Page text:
The Changing Instructor

As classrooms (or what we call as classroom) change so also the instructor.

Teaching was a revered profession couple of decades ago. The ones who were academically sound and outstanding took to teaching. They had a love for the subject and teaching became the vocation beyond earning a decent livelihood. We had seen that change. (It is often said those who could’nt (succeed) teach.

In the 80s, the story that used to go around in our school about our eminent (and cranky) physics teacher was that he refused to comply with his seniors at the famous Bhabha Atomic Research centre as a researcher. He quit and decided to pursue his career as a teacher.  We were fortunate to have had him in our school. A man full of eccentricities, physically and also in terms of his diction, he served as a typical candidate for mimicking for amusement. I vividly remember how he used to explain the concept of ‘reference’ by dramatically raising the duster in his hand twice in succession to say his claim of having raised the duster to the same location can only be disputed if you had measurement reference from a permanent object, say, a fan, ceiling etc. The class would giggle quietly on his lunatic action with least regard for the message he was intending.

A good instructor was someone who was loud, humorous, dramatic, spontaneous, attention grabbing, and extract fairly sustained attention. When you had the privilege of attending sessions in college you chose those that had an engaging instructor. I attended one recently and was enamored by a professor who despite his frailty of age, roamed around in the class to stimulate dialogue and responses from students. In such cases, lecture sessions are nothing sort of performance. Very evolved lecturers of yesterday performed in class to get students fall in love with the subject. Uninteresting lessons become interesting depending upon who teaches them.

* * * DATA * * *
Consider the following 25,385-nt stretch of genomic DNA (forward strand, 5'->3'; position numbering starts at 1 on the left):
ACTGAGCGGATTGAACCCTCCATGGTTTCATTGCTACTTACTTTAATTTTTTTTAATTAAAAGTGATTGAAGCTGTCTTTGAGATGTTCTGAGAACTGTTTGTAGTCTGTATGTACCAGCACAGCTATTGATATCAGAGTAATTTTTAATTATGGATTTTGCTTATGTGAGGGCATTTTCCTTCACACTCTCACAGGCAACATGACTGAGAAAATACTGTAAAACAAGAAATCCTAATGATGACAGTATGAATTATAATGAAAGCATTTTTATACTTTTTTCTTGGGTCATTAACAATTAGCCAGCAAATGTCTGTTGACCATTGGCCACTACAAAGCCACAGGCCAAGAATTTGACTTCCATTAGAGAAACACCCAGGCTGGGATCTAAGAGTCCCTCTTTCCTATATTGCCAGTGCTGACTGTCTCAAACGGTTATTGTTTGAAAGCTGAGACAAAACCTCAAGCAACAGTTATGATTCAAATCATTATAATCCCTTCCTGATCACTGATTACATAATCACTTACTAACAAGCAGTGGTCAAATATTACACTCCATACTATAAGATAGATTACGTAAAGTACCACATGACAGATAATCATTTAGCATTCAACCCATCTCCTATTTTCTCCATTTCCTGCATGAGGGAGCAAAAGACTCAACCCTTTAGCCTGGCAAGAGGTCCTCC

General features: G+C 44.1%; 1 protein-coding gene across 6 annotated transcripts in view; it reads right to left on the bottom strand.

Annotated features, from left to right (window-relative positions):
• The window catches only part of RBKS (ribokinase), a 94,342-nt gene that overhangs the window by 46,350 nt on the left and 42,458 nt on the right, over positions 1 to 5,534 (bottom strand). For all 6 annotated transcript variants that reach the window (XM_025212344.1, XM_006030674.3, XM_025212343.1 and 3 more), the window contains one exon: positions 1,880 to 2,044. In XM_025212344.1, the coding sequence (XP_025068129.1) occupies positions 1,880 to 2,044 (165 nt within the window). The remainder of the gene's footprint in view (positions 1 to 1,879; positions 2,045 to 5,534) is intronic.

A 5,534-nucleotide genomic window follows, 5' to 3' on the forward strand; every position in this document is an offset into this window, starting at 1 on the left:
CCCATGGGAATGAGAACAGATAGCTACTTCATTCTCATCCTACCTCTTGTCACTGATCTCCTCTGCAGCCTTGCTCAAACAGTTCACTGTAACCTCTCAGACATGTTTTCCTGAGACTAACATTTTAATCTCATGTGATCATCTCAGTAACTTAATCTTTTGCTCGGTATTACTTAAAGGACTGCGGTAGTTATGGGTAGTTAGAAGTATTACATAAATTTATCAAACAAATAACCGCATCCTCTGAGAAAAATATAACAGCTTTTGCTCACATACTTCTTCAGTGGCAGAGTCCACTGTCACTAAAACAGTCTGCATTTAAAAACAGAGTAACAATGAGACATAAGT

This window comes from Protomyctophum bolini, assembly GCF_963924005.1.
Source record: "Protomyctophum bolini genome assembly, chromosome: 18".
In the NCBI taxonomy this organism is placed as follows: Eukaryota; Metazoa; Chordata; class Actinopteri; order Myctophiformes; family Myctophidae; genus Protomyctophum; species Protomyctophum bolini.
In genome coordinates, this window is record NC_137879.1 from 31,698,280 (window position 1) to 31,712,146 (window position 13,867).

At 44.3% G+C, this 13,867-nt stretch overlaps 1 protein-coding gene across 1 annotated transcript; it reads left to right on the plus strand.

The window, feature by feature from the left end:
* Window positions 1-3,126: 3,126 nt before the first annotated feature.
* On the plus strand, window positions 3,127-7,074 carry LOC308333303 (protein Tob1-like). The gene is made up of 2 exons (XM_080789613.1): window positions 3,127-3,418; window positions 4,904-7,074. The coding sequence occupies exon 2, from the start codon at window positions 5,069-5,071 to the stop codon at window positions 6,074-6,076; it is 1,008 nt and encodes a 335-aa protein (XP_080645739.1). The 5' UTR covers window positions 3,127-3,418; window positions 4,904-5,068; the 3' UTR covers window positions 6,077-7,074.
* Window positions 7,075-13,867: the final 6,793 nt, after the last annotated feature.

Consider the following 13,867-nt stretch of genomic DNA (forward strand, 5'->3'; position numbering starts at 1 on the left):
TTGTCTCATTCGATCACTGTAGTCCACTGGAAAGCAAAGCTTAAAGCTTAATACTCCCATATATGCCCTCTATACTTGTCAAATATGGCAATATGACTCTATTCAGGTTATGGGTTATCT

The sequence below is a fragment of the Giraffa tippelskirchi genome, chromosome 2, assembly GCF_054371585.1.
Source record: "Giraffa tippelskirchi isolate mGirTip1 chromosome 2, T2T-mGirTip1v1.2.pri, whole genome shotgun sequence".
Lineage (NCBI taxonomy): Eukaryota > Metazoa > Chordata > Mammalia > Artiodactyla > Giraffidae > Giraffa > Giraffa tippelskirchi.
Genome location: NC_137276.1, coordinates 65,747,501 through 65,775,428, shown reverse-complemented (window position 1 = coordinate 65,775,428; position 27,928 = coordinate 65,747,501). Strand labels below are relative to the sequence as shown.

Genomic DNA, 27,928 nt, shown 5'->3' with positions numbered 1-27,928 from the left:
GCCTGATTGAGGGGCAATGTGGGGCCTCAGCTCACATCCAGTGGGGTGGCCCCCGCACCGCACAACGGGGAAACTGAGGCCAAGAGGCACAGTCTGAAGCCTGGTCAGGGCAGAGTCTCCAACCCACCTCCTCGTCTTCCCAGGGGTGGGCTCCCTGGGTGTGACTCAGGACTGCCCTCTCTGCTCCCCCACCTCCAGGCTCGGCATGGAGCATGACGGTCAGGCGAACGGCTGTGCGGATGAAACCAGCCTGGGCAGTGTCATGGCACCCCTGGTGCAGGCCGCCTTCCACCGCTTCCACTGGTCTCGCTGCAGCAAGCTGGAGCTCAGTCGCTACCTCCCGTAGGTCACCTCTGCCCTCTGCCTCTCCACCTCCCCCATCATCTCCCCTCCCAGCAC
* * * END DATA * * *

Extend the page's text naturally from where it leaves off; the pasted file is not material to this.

The instructors of the new world will be vastly different. The demand on their skill sets are changing.

The new instructor is the one who will be a brand for the subject he/she professes for audience globally. He divides his content/ information part from his reach and facilitator part. He is available in social platforms to interact with students which are not in 10s or 100s, but in 1000s or 10000s. The checklist for the changing instructor will go something like this…

  1. Upload  lecture videos in youtube
  2. Answer doubts through Facebook
  3. Post an absorbing comment in Twitter
  4. Run a blog to excite opinion and interest
  5. Become an individual brand
  6. Author and publish an insightful book
  7. Have a swelling student following…

Unfortunately, we do not have a mechanism to train and develop such instructors for tomorrow.

Advertisements
This entry was posted in Uncategorized. Bookmark the permalink.

Leave a Reply

Fill in your details below or click an icon to log in:

WordPress.com Logo

You are commenting using your WordPress.com account. Log Out / Change )

Twitter picture

You are commenting using your Twitter account. Log Out / Change )

Facebook photo

You are commenting using your Facebook account. Log Out / Change )

Google+ photo

You are commenting using your Google+ account. Log Out / Change )

Connecting to %s